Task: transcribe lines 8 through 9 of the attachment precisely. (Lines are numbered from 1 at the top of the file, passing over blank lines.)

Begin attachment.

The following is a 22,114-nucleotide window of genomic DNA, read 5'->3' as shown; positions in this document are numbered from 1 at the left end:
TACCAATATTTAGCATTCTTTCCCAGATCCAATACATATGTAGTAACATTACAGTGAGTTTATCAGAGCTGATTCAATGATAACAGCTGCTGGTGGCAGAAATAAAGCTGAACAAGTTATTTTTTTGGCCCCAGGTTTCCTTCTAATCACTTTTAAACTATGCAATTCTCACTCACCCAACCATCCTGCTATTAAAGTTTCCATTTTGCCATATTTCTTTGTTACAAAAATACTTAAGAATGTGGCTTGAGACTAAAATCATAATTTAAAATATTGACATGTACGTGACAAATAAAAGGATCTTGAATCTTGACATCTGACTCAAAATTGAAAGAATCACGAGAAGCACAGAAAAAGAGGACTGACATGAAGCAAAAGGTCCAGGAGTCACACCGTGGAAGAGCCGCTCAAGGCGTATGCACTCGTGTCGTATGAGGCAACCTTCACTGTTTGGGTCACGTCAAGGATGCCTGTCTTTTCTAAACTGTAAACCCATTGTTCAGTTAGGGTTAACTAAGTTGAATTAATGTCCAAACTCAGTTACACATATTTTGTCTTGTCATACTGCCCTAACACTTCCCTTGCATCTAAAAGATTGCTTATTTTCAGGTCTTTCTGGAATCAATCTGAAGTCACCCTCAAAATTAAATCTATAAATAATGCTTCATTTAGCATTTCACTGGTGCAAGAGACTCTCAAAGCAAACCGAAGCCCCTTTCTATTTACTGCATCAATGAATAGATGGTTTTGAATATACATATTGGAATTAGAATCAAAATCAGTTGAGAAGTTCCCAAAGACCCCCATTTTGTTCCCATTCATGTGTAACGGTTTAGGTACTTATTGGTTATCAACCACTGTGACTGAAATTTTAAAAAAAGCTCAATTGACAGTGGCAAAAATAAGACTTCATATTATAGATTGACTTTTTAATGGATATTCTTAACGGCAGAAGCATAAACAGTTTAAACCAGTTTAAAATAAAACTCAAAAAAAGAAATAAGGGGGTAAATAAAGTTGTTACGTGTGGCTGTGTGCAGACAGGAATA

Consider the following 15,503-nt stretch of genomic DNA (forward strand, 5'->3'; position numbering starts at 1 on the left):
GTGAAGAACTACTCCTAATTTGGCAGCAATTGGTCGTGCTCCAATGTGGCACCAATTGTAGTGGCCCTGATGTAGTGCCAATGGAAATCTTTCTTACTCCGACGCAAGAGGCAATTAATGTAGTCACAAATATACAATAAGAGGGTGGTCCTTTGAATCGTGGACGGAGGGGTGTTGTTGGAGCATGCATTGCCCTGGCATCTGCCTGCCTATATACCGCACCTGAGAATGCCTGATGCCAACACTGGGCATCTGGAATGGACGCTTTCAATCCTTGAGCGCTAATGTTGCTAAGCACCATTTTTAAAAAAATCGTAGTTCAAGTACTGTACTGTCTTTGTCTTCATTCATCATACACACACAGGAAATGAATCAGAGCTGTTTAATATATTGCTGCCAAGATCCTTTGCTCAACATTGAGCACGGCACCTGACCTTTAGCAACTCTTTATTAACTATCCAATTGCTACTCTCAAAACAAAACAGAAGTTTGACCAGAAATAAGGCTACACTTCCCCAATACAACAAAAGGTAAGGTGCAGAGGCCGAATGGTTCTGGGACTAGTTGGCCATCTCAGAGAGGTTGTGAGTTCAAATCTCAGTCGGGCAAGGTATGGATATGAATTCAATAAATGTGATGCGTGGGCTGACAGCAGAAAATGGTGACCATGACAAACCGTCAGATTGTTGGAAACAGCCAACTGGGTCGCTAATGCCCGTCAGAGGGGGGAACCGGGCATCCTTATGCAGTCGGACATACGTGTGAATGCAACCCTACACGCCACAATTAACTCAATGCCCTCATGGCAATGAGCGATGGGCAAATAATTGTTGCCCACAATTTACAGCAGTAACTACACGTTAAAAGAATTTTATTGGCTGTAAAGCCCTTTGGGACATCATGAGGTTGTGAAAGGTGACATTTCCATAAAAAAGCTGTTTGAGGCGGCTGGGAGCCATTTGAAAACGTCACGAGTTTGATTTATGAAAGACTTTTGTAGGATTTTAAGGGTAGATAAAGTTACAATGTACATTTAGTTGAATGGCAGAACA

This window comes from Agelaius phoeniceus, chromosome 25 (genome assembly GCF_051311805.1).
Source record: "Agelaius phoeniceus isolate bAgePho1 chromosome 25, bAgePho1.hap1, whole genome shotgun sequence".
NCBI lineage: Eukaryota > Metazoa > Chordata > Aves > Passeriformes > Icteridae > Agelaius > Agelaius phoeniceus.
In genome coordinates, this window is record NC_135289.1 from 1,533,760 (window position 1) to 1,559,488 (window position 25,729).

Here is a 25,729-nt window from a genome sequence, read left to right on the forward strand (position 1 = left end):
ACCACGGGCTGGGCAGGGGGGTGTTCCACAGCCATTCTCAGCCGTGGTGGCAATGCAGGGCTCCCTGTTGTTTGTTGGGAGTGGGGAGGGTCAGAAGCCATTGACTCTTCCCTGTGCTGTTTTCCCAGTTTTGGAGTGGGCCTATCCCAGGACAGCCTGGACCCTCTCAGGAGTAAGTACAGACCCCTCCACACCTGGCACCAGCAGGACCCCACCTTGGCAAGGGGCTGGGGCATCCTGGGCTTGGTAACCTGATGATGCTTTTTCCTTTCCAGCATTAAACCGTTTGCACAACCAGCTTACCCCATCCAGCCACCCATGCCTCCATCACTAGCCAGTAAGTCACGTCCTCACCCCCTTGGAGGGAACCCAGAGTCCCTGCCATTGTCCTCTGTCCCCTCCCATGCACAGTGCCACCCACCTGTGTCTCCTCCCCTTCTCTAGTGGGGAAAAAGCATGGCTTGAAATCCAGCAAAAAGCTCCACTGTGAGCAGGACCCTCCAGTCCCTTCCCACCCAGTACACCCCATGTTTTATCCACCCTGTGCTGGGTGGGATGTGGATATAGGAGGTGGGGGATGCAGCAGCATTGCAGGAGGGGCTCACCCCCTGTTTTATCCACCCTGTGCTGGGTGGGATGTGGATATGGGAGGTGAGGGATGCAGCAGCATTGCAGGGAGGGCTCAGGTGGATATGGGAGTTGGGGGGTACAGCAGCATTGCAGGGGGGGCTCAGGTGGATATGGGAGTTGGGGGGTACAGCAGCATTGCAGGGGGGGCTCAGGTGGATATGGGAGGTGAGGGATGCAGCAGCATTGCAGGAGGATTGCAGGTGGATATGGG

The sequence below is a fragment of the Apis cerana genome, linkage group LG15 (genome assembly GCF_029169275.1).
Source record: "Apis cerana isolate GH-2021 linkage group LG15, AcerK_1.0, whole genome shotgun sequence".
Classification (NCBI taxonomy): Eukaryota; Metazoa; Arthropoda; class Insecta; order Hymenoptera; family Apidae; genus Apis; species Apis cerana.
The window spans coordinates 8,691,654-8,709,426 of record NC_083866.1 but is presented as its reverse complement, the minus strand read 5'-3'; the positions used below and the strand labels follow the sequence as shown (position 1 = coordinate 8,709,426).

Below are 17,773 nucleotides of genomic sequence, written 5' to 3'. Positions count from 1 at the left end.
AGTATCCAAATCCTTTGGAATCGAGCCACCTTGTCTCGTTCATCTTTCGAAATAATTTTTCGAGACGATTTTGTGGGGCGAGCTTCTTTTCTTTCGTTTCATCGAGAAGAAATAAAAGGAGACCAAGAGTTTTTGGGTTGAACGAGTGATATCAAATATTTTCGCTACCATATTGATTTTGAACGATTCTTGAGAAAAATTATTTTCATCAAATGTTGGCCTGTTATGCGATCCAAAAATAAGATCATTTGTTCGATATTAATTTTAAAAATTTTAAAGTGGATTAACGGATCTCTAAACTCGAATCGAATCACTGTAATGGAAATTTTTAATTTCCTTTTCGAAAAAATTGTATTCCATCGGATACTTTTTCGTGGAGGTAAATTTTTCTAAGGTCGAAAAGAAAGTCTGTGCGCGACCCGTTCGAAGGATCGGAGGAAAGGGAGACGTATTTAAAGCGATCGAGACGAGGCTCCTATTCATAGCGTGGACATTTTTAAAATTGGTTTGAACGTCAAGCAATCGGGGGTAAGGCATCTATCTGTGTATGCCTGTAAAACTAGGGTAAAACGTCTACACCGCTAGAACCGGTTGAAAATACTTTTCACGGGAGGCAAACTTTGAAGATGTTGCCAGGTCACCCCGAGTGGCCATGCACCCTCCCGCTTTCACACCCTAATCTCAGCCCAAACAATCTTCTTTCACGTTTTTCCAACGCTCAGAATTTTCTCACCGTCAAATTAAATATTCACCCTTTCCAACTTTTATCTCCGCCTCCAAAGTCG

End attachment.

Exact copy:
In genome coordinates, this window is record NC_135289.1 from 1,533,760 (window position 1) to 1,559,488 (window position 25,729).

Here is a 25,729-nt window from a genome sequence, read left to right on the forward strand (position 1 = left end):